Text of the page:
ALEXANDRIA, Va. – The NCUA Board is expected at next week’s meeting to charge credit unions around $825 million for its fourth annual corporate assessment, bringing the total cost of the corporate credit unions failures to almost $11 billion.

This year’s assessment, projected around 9.5 basis points, would bring to almost $5 billion the credit union regulator has charged credit unions over the past four years to pay for the failure of the corporates. That, combined with $5.6 billion in credit union capital erased after NCUA took over the five corporate failures and $280 million that NCUA transferred from the National CU Share Insurance Fund two years ago to the corporate bailout fund, brings the cost of the corporate resolution to almost $11 billion so far.

NCUA has assessed charges of $1.31 billion, $2 billion and $790 million for the first three years of the corporate bailout.

NCUA has projected the resolution of the five failures—U.S. Central FCU, WesCorp FCU, Members United Corporate FCU, Southwest Corporate FCU and Constitution Corporate FCU—to cost as much as $16 billion.

This year’s corporate assessment will be accounted for in the third quarter and payment will be due at NCUA in the third quarter.

Separately, NCUA announced a realignment of its regions this morning. As a result, credit unions in Colorado, Montana, New Mexico and Wyoming are moving from Region Five to Region Four; those in Louisiana and Arkansas moving from Region Four to Region Three; Wisconsin from Region Four to Region One; Ohio from Region Three to Region Two and California from Region Two back to Region Five.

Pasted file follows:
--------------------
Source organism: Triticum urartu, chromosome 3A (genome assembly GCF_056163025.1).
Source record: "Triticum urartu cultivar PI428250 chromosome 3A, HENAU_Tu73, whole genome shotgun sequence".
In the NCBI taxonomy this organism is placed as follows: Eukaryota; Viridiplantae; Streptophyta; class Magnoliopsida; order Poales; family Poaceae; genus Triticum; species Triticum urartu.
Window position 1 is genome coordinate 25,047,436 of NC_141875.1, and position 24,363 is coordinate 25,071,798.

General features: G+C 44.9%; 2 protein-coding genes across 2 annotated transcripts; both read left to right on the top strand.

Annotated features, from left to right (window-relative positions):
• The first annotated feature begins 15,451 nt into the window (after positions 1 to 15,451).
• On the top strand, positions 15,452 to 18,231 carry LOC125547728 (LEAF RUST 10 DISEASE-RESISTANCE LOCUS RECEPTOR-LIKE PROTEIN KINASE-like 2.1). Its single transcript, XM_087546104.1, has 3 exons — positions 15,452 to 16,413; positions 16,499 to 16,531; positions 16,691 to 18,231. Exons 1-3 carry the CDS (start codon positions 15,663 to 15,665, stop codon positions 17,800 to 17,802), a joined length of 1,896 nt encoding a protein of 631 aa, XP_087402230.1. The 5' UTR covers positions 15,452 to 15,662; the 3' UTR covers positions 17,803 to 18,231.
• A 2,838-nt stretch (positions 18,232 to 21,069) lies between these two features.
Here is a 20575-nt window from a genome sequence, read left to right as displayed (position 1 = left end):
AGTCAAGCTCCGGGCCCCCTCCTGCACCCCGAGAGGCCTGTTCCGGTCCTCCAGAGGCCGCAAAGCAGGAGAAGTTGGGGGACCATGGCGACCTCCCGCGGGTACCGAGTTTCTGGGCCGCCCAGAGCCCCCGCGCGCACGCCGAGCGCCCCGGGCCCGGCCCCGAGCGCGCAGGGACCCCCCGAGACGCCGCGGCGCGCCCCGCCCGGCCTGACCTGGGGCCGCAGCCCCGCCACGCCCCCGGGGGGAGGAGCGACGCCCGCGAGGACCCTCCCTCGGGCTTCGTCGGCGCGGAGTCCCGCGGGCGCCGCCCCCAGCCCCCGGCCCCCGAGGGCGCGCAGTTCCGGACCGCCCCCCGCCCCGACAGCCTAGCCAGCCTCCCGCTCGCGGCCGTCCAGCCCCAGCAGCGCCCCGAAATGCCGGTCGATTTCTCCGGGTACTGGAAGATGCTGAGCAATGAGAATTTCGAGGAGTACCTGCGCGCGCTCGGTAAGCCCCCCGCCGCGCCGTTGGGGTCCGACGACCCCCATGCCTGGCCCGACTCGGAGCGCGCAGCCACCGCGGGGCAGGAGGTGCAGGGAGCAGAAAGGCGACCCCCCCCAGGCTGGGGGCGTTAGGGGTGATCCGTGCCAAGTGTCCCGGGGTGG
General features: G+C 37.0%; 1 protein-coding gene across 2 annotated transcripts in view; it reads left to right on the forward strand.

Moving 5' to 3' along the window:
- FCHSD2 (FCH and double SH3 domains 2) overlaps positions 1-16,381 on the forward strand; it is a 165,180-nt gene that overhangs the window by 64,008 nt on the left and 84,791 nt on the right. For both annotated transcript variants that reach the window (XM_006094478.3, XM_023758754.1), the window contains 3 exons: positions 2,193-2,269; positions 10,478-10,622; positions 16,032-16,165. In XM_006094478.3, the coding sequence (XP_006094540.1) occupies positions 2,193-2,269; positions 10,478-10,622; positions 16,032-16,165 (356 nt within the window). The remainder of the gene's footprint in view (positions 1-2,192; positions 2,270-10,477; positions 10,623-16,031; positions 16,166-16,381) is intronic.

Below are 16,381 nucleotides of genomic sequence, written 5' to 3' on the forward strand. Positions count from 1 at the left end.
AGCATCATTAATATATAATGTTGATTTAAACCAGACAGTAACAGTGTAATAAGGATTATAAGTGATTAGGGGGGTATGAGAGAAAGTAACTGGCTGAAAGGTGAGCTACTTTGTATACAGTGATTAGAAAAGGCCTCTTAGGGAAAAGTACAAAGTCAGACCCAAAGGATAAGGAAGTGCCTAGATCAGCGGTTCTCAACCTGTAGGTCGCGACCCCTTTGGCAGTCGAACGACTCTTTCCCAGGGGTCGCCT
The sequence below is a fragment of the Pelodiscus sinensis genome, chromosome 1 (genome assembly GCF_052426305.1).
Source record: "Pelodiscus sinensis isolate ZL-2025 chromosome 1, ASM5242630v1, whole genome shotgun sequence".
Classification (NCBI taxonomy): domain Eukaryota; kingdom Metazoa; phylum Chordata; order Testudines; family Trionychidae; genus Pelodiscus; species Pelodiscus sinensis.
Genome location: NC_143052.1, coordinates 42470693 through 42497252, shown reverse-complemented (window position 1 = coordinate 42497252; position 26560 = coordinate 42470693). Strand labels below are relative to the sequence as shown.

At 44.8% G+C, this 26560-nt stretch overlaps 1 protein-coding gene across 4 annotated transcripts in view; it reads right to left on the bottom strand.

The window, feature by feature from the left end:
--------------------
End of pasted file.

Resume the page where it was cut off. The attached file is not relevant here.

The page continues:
The switch is effective Jan. 1

The return of California to NCUA’s Region Five is a “return to normal” said NCUA Chairman Debbie Matz . NCUA transferred oversight of California’s federally insured credit unions from Region Five to Region Two, located inside NCUA's Virginia headquarters, in 2010, as the state's financial crisis continued to claim dozens of credit unions. Previously, NCUA reassigned oversight of Nevada’s numerous troubled credit unions between 2009 and 2012. Region Five resumed supervision in Nevada at the start of 2013.

"Now that the economic downturn has ended, with the economy gaining strength and with the credit union industry generally performing well, we are reconfiguring our regions to create geographically compact districts that better balance workload, improve efficiency and reduce travel costs by more than $900,000 per year," said Matz.

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